- Rob Demovsky, ESPN Staff Writer
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GREEN BAY, Wis. -- For the third straight week, the Green Bay Packers are preparing for a quarterback they probably did not expect to face.
Is that a disadvantage for the Packers?
They face the same task Monday night at Lambeau Field against the Chicago Bears.
However, the Bears, coming off their bye week, have had plenty of time to prepare veteran backup Josh McCown for Monday night. McCown, who finished the Oct. 20 loss to Washington after Jay Cutler sustained a torn groin muscle, will make his first start since the 2011 regular-season finale.
Here’s a look at how the opposing quarterback dynamics have changed over the past three weeks:
Who the Packers thought they’d face: Cutler, under new coach Marc Trestman, was off to a solid start. With a passer rating of 91.7, he was on pace for the best mark of his career. Trestman was hired in large part because of his work with quarterbacks, and he made an immediate impact on Cutler, who had only one game with more than two interceptions this season. Other than his three-interception game in a 40-32 loss to the Detroit Lions in Week 4, Cutler had largely avoided those disastrous stretches that have plagued him during his tenure as the Bears’ starter. The Packers will likely still see Cutler this season. They don’t play the Bears again until the regular-season finale on Dec. 29, and Cutler is expected to return well before that game.
Who they will face: The 34-year-old McCown, a third-round pick of the Arizona Cardinals in 2002, is not a complete stranger to the Packers. He started for the Bears at Lambeau Field on Christmas night 2011, only a month after he was signed following a thumb injury to Cutler. In a 35-21 Packers victory, McCown threw one touchdown and two interceptions. He has played in only two regular-season games since then, including 2½ quarters this season against the Redskins after Cutler’s injury. In relief, McCown completed 14 of 20 passes for 204 yards with one touchdown and no interceptions for passer rating of 119.6 -- his highest mark in a game since Dec. 2, 2007.
Who the Packers thought they’d face: The Monday night before the Packers’ Oct. 27 game at Minnesota, the Vikings turned over the offense to Josh Freeman, who had been signed two weeks earlier. Though Freeman was horrific in his debut, completing just 20 of 53 passes in a 23-7 loss to the New York Giants, he was expected to start against the Packers until it was discovered after the fact that he sustained a concussion in the loss to the Giants.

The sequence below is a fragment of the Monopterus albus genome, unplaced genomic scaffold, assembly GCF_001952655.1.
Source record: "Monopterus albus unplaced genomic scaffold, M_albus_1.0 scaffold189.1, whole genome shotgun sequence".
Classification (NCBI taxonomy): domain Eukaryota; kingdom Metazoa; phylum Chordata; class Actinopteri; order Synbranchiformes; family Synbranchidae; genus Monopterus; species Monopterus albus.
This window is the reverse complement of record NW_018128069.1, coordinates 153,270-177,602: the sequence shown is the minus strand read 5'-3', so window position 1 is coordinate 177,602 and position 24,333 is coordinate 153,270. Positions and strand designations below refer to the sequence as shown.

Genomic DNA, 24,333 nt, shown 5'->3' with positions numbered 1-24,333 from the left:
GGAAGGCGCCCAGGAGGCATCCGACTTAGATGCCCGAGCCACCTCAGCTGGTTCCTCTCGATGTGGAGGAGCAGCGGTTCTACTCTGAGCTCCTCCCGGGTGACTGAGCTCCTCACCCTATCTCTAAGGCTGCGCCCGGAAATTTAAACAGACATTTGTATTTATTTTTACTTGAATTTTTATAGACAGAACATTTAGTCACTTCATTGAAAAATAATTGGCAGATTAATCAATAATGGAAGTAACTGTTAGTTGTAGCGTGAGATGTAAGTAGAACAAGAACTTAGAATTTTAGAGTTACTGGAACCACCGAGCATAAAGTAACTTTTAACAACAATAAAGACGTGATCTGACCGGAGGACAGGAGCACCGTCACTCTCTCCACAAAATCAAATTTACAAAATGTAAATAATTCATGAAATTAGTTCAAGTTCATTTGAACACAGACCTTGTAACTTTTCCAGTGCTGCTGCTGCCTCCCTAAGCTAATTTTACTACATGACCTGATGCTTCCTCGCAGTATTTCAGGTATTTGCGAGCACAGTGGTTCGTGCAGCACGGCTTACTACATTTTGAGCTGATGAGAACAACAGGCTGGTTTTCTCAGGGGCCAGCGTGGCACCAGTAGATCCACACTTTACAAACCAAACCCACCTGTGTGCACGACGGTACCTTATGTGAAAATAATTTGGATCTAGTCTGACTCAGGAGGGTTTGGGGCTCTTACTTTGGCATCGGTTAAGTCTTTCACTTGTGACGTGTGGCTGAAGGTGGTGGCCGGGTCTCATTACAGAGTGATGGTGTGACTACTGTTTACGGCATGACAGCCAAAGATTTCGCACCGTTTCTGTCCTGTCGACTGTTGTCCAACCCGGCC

Who they faced: The Vikings decided to go back to opening day starter Christian Ponder rather than veteran Matt Cassel, who led them to their only win this season. The Packers had plenty of film on Ponder, who took over as the Vikings’ starter on Oct. 23, 2011, against Green Bay and held the job through the first four games of this season. In perhaps his last shot to regain the starting job, Ponder was ineffective against the Packers on Sunday, throwing for just 145 yards on 14-of-21 without a touchdown or an interception in the Packers’ 44-31 victory.
Who the Packers thought they’d face: The Browns had seemingly resurrected their season when they benched starter Brandon Weeden in favor of journeyman Brian Hoyer. After an 0-2 start with Weeden, the Browns went to Hoyer. He won his first two starts but then sustained a torn ACL in his third start, an Oct. 3 win over the Buffalo Bills.
Who they faced: Weeden came on in relief and led the Browns to a win over the Bills and then was named the starter against the Lions on Oct. 13, the week before the Browns came to Green Bay. Weeden lost to the Lions and then was so bad against the Packers, throwing two interceptions while completing just 17 of 42 passes, that the Browns benched him in favor of Jason Campbell the following week.
GREEN BAY, Wis. -- For the third straight week, the Green Bay Packers are preparing for a quarterback they probably did not expect to face.Is that a disadvantage for the Packers?